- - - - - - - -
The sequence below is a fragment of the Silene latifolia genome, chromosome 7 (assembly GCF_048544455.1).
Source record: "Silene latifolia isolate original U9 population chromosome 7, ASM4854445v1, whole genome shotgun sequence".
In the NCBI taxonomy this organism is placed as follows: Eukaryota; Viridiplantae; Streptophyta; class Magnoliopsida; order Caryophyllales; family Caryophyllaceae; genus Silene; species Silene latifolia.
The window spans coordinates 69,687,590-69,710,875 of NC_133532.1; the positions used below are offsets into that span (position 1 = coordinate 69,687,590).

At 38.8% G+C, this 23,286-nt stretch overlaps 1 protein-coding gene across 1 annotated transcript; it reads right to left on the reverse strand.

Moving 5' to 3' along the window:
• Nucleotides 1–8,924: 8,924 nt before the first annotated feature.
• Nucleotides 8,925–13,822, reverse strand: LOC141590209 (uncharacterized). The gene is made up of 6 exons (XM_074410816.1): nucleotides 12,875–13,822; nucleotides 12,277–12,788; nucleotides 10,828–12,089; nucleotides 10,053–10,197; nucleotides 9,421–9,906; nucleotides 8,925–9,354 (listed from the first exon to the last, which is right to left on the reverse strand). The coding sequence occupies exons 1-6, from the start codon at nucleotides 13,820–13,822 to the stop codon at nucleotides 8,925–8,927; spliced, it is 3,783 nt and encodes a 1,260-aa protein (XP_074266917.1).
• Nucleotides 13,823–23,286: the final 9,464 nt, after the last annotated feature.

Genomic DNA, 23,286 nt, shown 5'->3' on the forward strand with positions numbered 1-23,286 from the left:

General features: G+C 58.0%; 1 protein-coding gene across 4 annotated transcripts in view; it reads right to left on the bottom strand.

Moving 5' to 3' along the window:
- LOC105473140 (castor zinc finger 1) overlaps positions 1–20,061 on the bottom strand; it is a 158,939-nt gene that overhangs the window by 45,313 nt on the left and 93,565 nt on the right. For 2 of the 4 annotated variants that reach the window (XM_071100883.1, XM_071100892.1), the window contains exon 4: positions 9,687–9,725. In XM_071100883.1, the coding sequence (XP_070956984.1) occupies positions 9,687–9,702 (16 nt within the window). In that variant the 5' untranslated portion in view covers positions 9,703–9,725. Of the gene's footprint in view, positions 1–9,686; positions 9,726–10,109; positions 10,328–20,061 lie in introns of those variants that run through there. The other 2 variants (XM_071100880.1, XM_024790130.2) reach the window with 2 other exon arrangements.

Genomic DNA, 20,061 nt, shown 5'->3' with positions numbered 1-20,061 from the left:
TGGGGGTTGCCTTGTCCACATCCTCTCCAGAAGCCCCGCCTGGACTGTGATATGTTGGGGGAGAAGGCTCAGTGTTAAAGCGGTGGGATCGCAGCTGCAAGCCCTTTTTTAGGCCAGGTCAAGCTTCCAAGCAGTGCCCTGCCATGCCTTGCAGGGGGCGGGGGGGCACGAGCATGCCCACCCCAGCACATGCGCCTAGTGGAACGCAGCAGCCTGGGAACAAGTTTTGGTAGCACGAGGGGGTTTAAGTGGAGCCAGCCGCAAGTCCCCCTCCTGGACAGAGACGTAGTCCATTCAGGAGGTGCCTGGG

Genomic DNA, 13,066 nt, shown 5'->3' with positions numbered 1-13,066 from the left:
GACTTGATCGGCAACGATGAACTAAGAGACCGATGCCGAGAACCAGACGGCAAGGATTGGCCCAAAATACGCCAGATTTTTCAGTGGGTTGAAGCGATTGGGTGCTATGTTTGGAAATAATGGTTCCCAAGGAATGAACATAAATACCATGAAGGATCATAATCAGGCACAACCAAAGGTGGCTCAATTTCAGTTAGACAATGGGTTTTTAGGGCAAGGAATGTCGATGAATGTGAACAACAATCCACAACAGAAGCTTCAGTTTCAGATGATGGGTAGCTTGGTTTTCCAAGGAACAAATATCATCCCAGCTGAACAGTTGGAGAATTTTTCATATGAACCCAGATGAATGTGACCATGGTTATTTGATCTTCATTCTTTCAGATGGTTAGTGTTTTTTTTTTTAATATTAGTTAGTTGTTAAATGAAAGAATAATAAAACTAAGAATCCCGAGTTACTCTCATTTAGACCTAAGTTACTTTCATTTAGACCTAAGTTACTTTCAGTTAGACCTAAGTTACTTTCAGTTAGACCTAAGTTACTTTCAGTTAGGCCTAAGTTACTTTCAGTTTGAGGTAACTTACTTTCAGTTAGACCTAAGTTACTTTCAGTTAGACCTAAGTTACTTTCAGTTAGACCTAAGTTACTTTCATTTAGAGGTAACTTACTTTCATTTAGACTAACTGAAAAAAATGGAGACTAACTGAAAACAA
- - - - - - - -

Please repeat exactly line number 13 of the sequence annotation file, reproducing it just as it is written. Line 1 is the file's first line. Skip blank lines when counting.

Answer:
- LOC105473140 (castor zinc finger 1) overlaps positions 1–20,061 on the bottom strand; it is a 158,939-nt gene that overhangs the window by 45,313 nt on the left and 93,565 nt on the right. For 2 of the 4 annotated variants that reach the window (XM_071100883.1, XM_071100892.1), the window contains exon 4: positions 9,687–9,725. In XM_071100883.1, the coding sequence (XP_070956984.1) occupies positions 9,687–9,702 (16 nt within the window). In that variant the 5' untranslated portion in view covers positions 9,703–9,725. Of the gene's footprint in view, positions 1–9,686; positions 9,726–10,109; positions 10,328–20,061 lie in introns of those variants that run through there. The other 2 variants (XM_071100880.1, XM_024790130.2) reach the window with 2 other exon arrangements.